The Representation Of Women In Hamlet By William Shakespeare

Submitted By shayna-blumell
Words: 624
Pages: 3

Shayna Blumell
AP Literature 2A
Mr. Donahue
February 24, 2015 In Shakespeare’s play, Hamlet there are two main women characters Ophelia and Gertrude. Is it simply a coincidence that these women, the only women in the play end up letting themselves go crazy, and are continually manipulate, controlled, and taken advantage of by the male characters in the play? Is it really coincidental that when ophelia's love is taken away from her that she goes mad, and when Gertrude is suddenly without a husband, she marries his brother? These things are not a coincidence. They were done purposefully, now the questions is why? Why did Shakespeare choose to portray the women in his play Hamlet like this, and why did he have the other characters in the play relate to them as frail, weak, and even as letter humans? The truth is that every writer, when writing will capture a bit no matter how small of themselves in their work. There work will be a reflection of their perspectives, of their opinions, and of them. This comes as no surprise, because if you aren't going to write your own ideas, what is the significance of writing at all? Shakespeare for whatever reason's thinks of women as how they are portrayed in his plays. He considers them weak, frail, un-able to function for themselves without the help of a man, and less deserving of the prosperities that it means to be human.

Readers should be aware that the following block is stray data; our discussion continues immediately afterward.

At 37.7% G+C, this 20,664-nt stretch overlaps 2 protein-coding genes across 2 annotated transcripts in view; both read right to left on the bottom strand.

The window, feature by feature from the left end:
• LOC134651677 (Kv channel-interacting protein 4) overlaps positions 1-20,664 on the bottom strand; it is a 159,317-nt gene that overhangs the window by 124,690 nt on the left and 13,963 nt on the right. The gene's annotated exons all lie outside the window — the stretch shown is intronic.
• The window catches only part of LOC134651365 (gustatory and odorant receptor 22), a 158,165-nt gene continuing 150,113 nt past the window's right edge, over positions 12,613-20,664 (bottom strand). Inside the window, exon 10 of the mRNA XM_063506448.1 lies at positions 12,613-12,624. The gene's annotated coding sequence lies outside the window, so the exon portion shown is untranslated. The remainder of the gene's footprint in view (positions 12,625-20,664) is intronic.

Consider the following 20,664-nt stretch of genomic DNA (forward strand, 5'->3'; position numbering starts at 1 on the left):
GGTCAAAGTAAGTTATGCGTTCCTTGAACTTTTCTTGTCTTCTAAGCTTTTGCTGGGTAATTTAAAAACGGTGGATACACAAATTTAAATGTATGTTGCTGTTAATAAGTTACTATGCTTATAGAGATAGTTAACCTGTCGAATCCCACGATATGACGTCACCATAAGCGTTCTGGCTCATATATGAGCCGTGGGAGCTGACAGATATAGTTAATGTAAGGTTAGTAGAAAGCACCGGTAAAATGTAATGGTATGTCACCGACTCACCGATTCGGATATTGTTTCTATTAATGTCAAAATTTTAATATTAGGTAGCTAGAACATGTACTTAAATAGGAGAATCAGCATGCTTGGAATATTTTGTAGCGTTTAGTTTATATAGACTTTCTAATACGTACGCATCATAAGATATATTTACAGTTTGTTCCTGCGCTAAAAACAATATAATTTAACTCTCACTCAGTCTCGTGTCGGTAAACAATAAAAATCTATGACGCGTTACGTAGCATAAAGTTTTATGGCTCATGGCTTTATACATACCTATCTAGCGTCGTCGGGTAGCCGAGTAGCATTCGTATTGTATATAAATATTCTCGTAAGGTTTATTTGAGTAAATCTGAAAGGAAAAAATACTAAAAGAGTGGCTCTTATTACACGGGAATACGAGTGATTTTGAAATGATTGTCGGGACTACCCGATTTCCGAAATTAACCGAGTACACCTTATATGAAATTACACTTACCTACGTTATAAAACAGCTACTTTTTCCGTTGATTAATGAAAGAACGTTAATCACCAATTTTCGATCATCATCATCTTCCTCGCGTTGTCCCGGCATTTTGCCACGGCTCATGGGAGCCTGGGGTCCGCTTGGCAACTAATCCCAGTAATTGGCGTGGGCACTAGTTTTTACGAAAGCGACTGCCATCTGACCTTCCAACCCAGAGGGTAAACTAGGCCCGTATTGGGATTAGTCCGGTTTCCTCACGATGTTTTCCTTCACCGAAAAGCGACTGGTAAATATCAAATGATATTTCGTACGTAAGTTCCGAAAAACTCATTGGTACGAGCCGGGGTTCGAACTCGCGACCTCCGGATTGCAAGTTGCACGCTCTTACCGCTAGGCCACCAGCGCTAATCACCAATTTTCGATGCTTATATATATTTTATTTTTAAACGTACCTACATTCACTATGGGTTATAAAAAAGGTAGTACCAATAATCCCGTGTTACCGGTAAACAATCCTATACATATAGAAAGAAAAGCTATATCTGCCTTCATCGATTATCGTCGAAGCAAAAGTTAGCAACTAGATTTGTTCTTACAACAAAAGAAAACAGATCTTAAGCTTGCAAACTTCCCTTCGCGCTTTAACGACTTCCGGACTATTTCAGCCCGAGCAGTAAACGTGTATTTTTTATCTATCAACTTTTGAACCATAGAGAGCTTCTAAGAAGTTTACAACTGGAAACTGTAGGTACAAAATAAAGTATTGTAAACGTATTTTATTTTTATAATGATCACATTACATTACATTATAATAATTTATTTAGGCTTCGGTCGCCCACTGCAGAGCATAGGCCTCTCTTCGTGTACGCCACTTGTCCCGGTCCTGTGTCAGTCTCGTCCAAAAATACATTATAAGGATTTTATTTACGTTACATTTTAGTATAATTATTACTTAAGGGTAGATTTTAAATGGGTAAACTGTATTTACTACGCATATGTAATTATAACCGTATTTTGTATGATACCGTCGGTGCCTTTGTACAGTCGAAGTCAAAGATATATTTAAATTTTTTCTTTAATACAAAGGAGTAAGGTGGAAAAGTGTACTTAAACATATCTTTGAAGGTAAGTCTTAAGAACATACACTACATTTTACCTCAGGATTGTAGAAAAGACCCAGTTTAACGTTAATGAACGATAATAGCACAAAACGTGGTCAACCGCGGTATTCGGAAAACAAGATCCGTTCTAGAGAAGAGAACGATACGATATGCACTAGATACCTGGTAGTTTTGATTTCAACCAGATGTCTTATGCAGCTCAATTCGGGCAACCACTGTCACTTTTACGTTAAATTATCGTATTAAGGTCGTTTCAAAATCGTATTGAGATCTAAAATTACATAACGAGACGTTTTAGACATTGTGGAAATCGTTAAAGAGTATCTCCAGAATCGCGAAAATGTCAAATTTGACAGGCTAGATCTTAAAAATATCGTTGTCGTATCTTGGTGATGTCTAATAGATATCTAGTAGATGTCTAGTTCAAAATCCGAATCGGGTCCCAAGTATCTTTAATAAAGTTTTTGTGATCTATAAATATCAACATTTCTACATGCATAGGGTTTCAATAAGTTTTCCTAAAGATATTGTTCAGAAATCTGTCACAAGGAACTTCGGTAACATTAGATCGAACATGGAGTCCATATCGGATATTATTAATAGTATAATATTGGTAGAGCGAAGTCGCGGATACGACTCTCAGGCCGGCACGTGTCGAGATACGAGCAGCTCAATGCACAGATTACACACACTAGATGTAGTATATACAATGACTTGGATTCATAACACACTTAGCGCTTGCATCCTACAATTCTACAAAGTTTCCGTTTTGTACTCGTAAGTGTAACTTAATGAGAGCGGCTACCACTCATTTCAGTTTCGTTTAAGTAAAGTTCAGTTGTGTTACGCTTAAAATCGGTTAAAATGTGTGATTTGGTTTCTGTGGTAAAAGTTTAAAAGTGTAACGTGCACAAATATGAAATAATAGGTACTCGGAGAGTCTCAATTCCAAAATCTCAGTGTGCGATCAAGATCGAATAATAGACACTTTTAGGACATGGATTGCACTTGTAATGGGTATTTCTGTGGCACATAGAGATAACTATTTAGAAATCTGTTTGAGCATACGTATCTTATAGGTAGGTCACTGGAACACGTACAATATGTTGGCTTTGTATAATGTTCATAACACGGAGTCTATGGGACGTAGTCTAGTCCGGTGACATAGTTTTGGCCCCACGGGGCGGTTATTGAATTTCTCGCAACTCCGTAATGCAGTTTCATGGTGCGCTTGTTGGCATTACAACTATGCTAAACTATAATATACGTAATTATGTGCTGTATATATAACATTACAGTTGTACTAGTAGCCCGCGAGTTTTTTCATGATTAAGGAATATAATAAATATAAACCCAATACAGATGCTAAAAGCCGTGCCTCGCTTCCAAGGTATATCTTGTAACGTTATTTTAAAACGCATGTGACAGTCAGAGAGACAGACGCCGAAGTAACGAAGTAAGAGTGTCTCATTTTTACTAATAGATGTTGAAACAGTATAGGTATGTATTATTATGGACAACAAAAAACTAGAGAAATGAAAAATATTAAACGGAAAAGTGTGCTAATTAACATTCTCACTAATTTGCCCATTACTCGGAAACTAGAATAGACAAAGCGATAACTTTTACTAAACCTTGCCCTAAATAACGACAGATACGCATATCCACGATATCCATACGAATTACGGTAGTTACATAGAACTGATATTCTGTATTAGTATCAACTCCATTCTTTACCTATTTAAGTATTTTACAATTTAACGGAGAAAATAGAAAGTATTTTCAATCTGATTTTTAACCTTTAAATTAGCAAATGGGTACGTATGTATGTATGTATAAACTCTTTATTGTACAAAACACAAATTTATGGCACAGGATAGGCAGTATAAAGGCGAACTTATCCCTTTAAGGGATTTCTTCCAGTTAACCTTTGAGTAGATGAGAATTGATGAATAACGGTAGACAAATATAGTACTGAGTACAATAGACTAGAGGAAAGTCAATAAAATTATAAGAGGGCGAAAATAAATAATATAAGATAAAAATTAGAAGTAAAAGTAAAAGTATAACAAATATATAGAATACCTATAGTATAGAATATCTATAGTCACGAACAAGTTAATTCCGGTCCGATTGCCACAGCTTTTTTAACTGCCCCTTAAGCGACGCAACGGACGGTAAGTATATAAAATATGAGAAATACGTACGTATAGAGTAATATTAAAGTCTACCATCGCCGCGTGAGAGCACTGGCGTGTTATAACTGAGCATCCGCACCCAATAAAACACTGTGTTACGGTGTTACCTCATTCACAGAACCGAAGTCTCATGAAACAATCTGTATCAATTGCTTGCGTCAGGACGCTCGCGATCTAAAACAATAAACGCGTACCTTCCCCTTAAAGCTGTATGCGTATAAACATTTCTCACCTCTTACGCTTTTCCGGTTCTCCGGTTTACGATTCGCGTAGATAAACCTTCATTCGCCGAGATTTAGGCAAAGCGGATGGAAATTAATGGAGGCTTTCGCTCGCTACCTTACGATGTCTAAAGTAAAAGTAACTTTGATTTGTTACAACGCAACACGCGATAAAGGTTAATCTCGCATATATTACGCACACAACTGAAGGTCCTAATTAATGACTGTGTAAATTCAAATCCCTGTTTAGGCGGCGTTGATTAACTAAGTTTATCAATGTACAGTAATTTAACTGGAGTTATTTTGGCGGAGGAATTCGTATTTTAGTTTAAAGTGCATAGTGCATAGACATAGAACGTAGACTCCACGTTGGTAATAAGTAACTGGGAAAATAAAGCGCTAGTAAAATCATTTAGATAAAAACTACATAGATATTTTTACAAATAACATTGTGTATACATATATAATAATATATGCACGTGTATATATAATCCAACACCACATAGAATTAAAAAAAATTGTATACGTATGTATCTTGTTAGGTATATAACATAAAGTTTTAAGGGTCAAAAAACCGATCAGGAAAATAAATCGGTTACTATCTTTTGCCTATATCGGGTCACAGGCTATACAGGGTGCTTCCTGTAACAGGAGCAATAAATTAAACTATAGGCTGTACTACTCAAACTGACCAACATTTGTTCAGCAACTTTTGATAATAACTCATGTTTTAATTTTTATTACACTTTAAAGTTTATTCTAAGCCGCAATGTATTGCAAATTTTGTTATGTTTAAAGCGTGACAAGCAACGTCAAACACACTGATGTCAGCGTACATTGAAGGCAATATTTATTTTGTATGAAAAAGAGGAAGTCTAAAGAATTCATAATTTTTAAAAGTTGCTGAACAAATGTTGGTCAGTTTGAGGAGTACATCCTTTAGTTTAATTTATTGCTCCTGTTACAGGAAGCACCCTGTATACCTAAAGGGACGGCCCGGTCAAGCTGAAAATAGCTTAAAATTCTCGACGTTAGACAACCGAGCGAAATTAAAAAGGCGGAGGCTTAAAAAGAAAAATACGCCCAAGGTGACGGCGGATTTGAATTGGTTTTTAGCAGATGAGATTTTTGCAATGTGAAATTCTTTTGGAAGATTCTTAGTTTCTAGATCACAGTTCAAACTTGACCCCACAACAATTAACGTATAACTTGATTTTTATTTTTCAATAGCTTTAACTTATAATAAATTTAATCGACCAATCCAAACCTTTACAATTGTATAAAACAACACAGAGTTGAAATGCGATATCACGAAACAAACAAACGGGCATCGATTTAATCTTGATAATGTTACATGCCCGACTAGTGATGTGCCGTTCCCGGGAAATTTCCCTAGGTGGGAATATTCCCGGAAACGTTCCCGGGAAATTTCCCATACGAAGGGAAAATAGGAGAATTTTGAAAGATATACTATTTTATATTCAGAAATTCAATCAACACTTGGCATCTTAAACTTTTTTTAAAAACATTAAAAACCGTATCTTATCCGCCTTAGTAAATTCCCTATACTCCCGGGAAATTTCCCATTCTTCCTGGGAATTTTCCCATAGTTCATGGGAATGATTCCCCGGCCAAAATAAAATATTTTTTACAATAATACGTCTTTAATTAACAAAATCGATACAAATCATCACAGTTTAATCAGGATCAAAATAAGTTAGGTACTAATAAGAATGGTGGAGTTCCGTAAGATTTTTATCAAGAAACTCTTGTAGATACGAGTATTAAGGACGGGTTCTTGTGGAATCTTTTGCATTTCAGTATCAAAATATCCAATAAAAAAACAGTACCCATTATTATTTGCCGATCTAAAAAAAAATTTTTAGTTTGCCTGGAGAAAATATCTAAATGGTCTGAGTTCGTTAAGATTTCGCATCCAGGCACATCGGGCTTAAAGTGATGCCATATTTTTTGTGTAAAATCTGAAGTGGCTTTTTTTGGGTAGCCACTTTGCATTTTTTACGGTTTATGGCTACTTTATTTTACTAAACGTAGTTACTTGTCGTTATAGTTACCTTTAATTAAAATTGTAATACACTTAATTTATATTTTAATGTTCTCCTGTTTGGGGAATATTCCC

After analyzing this play in deeper depth i’ve concluded that Shakespeare jus has this belief of women not be superior to men. This is obviously shown when Hamlet shows his own disdain for woman by saying, "fragility, thy name is woman (p.29)!" in those five words, hamlet basically sums it up. He pulls together all the feelings bout women that indirectly stated and shown throughout the book. He is saying that to be a women, is one who is frail, one who is weak. Now Shakespeare must have at least some feelings towards women that agree with that statement, if he is going to put something so strongly stating that point into his play. Later on in the play Shakespeare again clearly shows his views of women when he has Hamlet say to Ophelia, "Get thee to a nunnery. Why wouldst thou be a breeder of sinners (p.130)?" Here Hamlet is telling Ophelia that he never loved her, and that she should go